Although many people know that yoga can provide health benefits, they may not associate it with improved athletic performance. Ryanne Cunningham, author of Yoga for Athletes, due out in November, outlines the benefits of yoga for athletic performance:
The goal of recovery is to clear muscles of waste products including lactic acid, to allow the fibers to fire again. While proper hydration helps by flushing waste products out of the body, proper stretching of muscles, as is taught in yoga, more rapidly restores function. Deep breathing practiced in yoga helps bring oxygen to muscles, helping them create energy to burn.
Five main causes of sports injuries are lack of warmup, twisting or sudden quick motions that stress joints, strength imbalances, tightness of highly trained muscles and overtraining. Yoga emphasizes lengthening of muscles, which in turn can help lessen injury risk and improve flexibility.
Reduce stress, increase focus, relieve tension and improve sleep
Practicing a series of focused movements, poses and deep breathing as part of a yoga sequence decreases levels of the stress hormone cortisol, helping an athlete feel more relaxed. Techniques learned can be used before sleep as well.
Strengthen underused muscles
Strength imbalances occur when some muscles are consistently trained more than others, as often happens with sports training routines. Yoga poses focus on all areas of the body, including small muscles like those in the wrist that actually take most of the weight and do most of the work.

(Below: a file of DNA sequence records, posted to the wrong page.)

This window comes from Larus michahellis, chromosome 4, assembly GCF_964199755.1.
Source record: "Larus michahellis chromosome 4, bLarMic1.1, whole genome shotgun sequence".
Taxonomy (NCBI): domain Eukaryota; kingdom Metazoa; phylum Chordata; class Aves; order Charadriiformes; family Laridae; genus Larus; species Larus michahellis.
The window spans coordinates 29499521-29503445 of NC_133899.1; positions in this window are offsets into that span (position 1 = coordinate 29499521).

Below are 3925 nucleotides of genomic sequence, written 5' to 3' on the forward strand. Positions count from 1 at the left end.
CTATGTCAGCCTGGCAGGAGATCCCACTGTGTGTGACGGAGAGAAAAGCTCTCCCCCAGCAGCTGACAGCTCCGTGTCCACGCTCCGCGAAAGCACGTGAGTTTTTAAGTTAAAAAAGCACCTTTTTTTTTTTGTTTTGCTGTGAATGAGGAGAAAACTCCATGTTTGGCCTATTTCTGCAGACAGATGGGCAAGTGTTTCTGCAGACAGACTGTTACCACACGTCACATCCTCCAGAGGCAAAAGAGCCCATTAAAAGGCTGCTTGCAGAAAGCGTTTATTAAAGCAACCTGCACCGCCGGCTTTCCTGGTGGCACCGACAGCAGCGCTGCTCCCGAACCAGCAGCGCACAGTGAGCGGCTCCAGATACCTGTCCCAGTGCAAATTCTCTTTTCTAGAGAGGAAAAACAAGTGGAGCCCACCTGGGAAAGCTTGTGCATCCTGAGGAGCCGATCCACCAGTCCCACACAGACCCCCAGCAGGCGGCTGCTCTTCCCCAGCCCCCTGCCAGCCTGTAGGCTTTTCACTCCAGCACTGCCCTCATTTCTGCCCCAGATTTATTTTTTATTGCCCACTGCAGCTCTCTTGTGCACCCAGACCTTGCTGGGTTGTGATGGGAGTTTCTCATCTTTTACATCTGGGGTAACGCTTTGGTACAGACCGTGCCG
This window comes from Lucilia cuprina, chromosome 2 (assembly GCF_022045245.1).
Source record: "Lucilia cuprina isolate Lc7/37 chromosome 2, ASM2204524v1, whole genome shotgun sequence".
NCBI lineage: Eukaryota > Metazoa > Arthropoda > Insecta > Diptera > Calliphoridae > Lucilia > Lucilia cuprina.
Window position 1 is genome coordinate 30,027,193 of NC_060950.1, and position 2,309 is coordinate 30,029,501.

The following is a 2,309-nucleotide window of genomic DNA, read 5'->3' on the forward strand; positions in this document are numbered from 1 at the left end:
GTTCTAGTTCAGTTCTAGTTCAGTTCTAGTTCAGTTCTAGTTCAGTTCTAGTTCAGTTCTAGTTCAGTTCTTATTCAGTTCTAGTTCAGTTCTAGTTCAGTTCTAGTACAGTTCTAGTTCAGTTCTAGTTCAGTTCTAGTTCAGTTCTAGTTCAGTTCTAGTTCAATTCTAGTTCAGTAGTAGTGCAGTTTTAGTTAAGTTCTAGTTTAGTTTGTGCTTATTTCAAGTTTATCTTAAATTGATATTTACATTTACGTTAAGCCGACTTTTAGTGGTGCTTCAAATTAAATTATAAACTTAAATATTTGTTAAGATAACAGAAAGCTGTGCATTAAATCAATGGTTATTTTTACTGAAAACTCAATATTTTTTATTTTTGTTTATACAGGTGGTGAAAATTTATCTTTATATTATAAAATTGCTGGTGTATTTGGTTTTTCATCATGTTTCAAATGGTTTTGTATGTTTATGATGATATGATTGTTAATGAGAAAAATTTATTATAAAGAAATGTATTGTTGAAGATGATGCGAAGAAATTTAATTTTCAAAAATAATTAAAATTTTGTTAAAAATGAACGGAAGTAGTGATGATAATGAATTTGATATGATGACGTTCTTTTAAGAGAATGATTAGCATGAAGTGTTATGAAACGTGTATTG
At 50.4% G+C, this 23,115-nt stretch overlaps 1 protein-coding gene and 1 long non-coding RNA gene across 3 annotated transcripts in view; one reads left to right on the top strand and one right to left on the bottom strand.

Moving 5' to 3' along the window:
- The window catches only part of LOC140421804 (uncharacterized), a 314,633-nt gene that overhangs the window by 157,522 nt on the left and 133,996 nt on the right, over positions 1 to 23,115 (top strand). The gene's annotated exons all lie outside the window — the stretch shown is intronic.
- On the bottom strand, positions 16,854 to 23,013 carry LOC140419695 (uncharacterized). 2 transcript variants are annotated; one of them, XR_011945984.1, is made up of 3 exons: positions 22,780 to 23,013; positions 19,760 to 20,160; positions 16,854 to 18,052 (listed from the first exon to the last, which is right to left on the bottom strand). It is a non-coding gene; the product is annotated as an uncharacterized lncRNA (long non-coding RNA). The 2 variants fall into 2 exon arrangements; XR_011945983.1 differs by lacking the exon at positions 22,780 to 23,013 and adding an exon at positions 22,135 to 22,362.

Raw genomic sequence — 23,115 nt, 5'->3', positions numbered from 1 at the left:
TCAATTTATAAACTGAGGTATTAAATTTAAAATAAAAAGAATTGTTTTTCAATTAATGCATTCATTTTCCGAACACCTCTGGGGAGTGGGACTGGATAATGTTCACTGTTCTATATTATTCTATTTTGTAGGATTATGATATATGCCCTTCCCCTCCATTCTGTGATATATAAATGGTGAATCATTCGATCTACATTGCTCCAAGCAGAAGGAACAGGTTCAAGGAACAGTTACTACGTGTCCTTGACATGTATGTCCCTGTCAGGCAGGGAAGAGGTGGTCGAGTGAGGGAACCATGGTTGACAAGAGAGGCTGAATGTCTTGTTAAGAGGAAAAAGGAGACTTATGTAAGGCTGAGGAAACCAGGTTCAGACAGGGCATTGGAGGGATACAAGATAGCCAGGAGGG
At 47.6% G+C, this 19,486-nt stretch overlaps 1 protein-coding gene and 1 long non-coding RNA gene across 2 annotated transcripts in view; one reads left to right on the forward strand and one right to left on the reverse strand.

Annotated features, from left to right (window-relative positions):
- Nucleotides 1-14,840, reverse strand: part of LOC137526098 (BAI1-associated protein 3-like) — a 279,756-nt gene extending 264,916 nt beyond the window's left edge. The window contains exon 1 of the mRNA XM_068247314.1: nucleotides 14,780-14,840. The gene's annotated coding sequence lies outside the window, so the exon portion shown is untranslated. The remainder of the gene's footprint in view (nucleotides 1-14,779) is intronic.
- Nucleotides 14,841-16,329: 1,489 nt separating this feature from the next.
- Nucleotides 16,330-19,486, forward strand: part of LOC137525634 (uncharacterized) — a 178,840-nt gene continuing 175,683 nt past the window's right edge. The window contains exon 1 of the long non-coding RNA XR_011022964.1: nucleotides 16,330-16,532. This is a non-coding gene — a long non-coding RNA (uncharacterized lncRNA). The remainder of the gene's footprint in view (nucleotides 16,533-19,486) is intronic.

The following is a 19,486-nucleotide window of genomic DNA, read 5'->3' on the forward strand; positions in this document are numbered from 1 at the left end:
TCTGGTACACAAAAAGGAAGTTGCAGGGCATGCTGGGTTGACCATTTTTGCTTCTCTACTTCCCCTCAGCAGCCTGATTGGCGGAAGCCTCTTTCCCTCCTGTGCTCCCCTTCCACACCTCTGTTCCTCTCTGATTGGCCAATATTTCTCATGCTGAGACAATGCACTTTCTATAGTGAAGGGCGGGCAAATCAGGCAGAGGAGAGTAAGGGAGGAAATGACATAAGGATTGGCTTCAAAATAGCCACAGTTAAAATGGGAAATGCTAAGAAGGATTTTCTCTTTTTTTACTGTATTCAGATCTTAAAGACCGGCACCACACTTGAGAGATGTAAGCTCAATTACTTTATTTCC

Build your core
Yoga strengthens the entire trunk, improving posture and helping to protect the lower back. Balance needed for holding the poses and stretches involves the deepest muscles of the body. All three layers of the core must be strong and work together to provide a balanced, effective yoga practice.
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You don't need to be athletic or in great shape to practice yoga, and experts will tell you that it can be as easy or as difficult as you choose to make it. Yoga, when practiced on a regular basis, provides a sense of awareness of the body's strengths and weaknesses, which can then be addressed at your own pace.
Marjie Gilliam is a personal trainer and fitness consultant. Contact her at firstname.lastname@example.org. This article appeared in the Dayton (Ohio) Daily News.